By keeping tabs on pirate strategies and working with customers worldwide, Intertrust is applying a mix of anti-piracy services. These include digital rights management (DRM), forensic watermarking, and related mechanisms precisely tailored to these new market needs. The solution features the proven ExpressPlay scalability and pay-as-you-go efficiencies. Such conveniences have made ExpressPlay the leading go-to multi-DRM solution-set in the traditional live-streaming market.
The ExpressPlay multi-DRM software as a service (SaaS) protects content in both live and on-demand streaming scenarios. It is now one of the world’s most widely deployed multi-DRM technologies.
Moreover, this is the only multi-DRM platform supporting all major DRMs, including Marlin. Marlin DRM is a natively embedded studio trusted DRM service securing millions of devices across Asia and elsewhere. Marlin is vital to enabling service reach where the other DRMs may not be operative.
Next, market-leading forensic watermarking solutions provided by Intertrust partner Friend MTS are fulfilling another major licensing requirement being applied ever more worldwide. Forensic watermarking is critical to meeting the challenges related to thwarting piracy against live-streamed XR content.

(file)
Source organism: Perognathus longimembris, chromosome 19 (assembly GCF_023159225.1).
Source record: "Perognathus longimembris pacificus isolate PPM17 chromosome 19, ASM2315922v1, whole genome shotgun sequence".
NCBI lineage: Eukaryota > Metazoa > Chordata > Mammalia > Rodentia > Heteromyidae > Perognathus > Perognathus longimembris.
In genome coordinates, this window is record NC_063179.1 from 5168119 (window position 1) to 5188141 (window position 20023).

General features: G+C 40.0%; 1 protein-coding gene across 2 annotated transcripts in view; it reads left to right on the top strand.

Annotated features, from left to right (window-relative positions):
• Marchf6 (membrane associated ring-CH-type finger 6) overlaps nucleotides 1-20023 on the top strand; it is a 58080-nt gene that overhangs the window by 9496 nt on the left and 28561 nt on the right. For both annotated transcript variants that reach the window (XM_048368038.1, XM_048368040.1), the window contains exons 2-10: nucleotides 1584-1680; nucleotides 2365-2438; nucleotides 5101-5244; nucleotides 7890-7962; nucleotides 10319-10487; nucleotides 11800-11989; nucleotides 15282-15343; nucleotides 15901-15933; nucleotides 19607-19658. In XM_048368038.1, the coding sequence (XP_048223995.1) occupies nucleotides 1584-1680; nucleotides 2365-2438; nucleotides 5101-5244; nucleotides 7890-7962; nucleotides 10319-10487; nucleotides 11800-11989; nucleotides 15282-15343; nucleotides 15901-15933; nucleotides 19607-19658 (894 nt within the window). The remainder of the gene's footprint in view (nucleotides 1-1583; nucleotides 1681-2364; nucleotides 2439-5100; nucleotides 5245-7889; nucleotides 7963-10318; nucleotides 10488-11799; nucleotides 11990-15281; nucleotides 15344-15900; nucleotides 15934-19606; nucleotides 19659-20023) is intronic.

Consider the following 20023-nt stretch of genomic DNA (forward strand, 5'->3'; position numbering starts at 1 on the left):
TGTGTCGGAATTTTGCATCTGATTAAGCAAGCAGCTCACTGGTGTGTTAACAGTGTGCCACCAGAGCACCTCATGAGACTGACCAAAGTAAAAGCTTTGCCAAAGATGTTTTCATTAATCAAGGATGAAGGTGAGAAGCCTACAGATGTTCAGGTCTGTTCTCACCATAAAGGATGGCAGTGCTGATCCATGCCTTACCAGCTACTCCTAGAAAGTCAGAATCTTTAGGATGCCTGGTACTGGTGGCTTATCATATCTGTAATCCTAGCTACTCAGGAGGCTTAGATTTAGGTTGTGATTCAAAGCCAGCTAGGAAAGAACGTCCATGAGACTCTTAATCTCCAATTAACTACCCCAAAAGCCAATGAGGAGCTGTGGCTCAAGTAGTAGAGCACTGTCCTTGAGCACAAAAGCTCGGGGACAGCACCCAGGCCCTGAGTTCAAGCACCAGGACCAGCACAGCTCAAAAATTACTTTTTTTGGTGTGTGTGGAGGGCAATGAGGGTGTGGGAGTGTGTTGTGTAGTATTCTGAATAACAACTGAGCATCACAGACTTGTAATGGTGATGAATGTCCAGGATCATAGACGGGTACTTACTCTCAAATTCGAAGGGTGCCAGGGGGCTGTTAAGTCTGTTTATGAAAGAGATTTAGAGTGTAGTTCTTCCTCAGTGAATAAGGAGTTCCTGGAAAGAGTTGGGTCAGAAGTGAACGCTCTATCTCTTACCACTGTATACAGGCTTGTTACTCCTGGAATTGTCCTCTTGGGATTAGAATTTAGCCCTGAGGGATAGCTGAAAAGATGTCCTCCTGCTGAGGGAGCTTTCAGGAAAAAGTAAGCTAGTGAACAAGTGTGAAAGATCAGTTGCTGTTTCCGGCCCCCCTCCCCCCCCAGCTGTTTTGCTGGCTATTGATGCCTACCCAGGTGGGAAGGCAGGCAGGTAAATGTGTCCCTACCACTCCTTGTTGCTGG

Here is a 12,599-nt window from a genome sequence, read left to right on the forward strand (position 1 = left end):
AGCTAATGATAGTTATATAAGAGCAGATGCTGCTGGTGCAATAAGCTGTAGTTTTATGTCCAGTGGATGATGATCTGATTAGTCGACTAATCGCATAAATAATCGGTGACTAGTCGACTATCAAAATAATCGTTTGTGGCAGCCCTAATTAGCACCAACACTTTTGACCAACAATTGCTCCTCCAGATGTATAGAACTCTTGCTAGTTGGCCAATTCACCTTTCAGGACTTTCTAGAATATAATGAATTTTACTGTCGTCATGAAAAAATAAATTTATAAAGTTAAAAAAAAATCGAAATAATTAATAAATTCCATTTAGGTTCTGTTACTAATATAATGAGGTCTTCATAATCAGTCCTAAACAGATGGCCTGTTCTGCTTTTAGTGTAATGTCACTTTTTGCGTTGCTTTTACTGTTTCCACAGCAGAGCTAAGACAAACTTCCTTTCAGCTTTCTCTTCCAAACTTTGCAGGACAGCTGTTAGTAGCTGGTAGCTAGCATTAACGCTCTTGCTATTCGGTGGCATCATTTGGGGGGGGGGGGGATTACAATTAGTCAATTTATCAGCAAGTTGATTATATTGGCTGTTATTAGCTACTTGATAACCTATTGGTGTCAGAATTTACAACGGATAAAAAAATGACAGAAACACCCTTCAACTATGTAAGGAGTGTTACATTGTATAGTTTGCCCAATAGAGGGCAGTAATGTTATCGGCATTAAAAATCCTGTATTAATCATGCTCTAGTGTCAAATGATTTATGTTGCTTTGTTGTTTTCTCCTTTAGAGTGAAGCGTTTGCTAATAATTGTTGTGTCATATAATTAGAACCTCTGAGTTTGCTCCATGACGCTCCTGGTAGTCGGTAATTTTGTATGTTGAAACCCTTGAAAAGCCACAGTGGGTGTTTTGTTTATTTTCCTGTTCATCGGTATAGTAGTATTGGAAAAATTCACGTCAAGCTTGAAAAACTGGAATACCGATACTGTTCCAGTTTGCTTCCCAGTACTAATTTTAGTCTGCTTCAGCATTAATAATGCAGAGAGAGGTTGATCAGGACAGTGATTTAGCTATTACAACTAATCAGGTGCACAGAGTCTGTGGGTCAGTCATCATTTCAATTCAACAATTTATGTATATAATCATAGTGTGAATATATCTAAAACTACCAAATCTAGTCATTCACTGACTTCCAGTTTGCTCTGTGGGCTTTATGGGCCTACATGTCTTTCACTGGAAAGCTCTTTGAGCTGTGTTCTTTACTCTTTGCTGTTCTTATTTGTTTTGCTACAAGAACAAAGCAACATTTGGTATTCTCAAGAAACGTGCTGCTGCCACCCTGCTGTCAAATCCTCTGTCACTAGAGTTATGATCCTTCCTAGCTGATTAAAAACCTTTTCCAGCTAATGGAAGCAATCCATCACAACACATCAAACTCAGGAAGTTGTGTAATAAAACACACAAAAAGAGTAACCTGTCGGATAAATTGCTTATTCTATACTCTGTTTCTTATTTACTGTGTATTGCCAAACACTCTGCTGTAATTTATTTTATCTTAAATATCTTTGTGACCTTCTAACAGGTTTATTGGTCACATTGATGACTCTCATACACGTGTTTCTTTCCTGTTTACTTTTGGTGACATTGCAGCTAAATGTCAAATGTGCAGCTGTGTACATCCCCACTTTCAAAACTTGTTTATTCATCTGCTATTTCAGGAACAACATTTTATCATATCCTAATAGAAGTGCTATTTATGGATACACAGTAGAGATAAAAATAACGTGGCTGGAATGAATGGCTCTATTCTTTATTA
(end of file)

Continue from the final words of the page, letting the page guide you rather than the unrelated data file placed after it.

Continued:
Fingerprinting technology is used as an initial step in identifying illegal streams. Identifying sources of illegal streams as early as possible during a live event is critical to safeguarding the service revenue. Service providers and their CDN affiliates must be able to immediately disrupt live streams in order to discourage viewers’ reliance on rogue providers.
In addition, another essential capability available to customers from an Intertrust partner is tamper-resistant white-box cryptography. This solution, leveraging technology partly developed by Intertrust, allows providers to meet the requirements for protecting apps against threats of various types.
The ExpressPlay Security Suite operates on the Amazon Web Services (AWS) global infrastructure. AWS supports virtually unlimited scalability and geo-redundancy in conjunction with the success-based usage costs enabled by datacenter virtualization technology.
The ExpressPlay DRM Dashboard provides real-time visibility into operations. Customers can access the interactive data analytics they need across all operating regions. This is critical to sustaining the highest quality of experience (QoE) and minimizing operating costs. All security requirements for high-value video content are satisfied in accordance with the MovieLabs ECP specification.
Finally, service providers can apply these anti-piracy services to stop anyone attempting to benefit from illegal streaming of any type. Visit the ExpressPlay website for access to our whitepapers and other documentation, and get in touch for further guidance on next steps.